Nato: what's on offer for Ukraine?

The next Nato summit takes place in the Lithuanian capital of Vilnius in July. According to Nato Secretary-General Jens Stoltenberg, the focus will be on "how we can bring Ukraine closer to Nato, where it belongs". The alliance is working on a multi-year, well-financed support package. For commentators that is not enough.

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LRT (LT) /

No unrealistic promises but realistic plans

LRT analyses:

“Nato leaders are sending a clear message - Ukraine will become a member of Nato, but only after the Russian aggression ends. At the same time they are looking for ways to make progress at the Vilnius summit and avoid disappointing Kyiv. ... A sustainable security architecture in Europe will continue to be built on the basis of Nato alone. ... This does not mean that accession is likely in the near future - Nato wants to avoid a direct military confrontation with Russia. But for a secure future, steps of strategic importance must be taken now.”

Aktuálně.cz (CZ) /

Rules can be changed

For Aktuálně.cz, anything less than full membership is unsatisfactory:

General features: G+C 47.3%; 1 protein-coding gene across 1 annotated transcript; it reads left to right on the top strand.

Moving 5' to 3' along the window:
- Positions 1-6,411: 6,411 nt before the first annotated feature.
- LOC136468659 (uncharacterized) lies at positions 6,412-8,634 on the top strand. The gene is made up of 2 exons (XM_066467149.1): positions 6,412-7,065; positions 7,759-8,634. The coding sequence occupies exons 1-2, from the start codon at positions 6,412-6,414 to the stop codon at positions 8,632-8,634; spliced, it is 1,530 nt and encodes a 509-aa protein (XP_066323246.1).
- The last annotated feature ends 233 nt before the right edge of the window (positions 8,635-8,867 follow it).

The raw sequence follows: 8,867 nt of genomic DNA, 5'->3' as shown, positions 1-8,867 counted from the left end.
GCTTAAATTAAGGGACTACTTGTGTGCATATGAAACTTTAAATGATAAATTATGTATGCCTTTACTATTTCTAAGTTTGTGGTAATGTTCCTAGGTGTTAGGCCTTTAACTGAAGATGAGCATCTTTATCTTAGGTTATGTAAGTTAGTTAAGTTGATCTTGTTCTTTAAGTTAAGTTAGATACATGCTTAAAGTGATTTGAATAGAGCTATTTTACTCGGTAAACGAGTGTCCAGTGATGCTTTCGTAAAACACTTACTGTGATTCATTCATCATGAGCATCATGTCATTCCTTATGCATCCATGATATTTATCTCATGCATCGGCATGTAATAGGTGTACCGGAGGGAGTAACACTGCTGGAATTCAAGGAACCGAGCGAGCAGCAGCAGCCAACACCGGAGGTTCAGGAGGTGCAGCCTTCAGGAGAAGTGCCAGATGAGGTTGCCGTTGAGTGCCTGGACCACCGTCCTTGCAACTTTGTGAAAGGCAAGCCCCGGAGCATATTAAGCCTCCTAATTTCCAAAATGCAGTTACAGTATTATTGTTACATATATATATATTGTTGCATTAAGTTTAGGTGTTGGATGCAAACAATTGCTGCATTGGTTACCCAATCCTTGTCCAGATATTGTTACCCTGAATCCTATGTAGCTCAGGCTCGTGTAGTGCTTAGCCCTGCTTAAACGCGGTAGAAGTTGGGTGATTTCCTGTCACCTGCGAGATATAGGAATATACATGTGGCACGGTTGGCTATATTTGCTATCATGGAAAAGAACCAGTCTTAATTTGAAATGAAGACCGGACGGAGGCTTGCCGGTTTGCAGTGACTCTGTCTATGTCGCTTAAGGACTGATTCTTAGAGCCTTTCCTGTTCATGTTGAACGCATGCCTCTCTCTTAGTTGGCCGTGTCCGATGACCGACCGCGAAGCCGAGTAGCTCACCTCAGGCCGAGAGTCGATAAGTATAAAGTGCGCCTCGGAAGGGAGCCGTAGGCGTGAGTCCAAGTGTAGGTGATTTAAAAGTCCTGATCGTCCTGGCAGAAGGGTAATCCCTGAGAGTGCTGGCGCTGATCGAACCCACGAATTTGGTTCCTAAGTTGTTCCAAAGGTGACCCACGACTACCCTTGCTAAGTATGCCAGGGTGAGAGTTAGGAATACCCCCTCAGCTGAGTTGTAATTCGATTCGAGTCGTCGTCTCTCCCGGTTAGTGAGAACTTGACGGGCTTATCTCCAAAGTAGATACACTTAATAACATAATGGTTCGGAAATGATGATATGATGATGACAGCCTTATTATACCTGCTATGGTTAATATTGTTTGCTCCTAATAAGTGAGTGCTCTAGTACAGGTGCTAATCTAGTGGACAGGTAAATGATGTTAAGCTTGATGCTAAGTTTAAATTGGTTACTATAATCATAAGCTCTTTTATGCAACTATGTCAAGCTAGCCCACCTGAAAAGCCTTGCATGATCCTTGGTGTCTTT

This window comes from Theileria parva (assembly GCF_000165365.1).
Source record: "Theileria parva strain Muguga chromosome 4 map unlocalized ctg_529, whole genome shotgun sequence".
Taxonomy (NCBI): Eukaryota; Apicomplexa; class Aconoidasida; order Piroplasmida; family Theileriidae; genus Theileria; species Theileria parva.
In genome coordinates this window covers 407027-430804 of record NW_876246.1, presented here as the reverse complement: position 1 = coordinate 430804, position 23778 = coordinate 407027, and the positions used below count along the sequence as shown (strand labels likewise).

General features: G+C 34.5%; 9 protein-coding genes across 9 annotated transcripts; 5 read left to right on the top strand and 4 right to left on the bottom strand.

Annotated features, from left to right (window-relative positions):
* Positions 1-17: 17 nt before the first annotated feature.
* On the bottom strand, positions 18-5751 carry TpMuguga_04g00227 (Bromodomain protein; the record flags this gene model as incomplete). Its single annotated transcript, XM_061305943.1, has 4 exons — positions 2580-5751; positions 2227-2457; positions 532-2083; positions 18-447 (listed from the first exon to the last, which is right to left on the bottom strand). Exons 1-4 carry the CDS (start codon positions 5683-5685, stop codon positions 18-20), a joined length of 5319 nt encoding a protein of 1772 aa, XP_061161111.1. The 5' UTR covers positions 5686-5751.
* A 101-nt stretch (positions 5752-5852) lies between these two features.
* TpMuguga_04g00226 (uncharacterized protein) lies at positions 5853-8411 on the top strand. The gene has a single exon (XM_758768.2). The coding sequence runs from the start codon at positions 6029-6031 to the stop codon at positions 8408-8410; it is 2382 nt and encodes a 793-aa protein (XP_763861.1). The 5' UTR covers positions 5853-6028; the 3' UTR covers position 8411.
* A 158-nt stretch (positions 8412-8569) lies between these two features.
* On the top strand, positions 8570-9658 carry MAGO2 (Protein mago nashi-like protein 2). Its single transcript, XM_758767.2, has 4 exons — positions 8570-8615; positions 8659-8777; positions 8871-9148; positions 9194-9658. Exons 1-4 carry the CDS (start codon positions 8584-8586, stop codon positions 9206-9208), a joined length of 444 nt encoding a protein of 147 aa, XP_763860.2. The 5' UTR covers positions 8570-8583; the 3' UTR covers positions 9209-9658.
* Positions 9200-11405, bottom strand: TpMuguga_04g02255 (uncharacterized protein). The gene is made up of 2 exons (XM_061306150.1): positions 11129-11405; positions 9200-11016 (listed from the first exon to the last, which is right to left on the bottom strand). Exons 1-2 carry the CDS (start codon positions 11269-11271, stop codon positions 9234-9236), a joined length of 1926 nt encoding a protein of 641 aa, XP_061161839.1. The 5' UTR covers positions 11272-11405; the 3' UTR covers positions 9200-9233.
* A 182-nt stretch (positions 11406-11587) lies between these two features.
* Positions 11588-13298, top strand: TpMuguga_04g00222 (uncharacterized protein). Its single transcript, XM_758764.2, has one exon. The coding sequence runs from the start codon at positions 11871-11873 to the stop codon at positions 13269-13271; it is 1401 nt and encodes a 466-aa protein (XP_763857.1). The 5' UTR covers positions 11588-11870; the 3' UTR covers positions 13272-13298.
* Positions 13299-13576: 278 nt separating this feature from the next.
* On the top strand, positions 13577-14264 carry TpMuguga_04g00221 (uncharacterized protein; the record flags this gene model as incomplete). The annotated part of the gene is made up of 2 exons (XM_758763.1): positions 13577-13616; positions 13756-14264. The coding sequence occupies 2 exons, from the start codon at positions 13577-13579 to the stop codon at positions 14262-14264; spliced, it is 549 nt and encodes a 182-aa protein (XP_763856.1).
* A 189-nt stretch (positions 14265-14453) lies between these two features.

“Ukraine belongs to Nato, it defends Nato. Not to accept it as a member demonstrates the cowardice Putin is counting on. Ukraine's accession to the North Atlantic Alliance is prevented by the rule that a country engaged in war cannot be admitted. But any rule can be overturned. The West should do this, if only out of its own instinct for self-preservation.”

Alfa (LT) /

No comparison with Israel

Writing on Alfa, security expert Edward Lucas argues against orienting any solution on the Israeli model:

“The geographical, historical, and political differences between Ukraine and Israel render the model all but meaningless. Ukraine (population 40m) has one bad neighbour; Israel (10m) has no good ones. Israel has only one friend that matters: the faraway United States. Ukraine has many, mostly close at hand. Yes, both countries have internal conflicts, but they are on a different scale. War has diminished Ukraine's linguistic and other divisions. Israel's polarisation is increasing. It is highly unlikely (thank goodness) that any post-war territorial settlement in Ukraine would create the equivalent of the Gaza Strip and the West Bank.”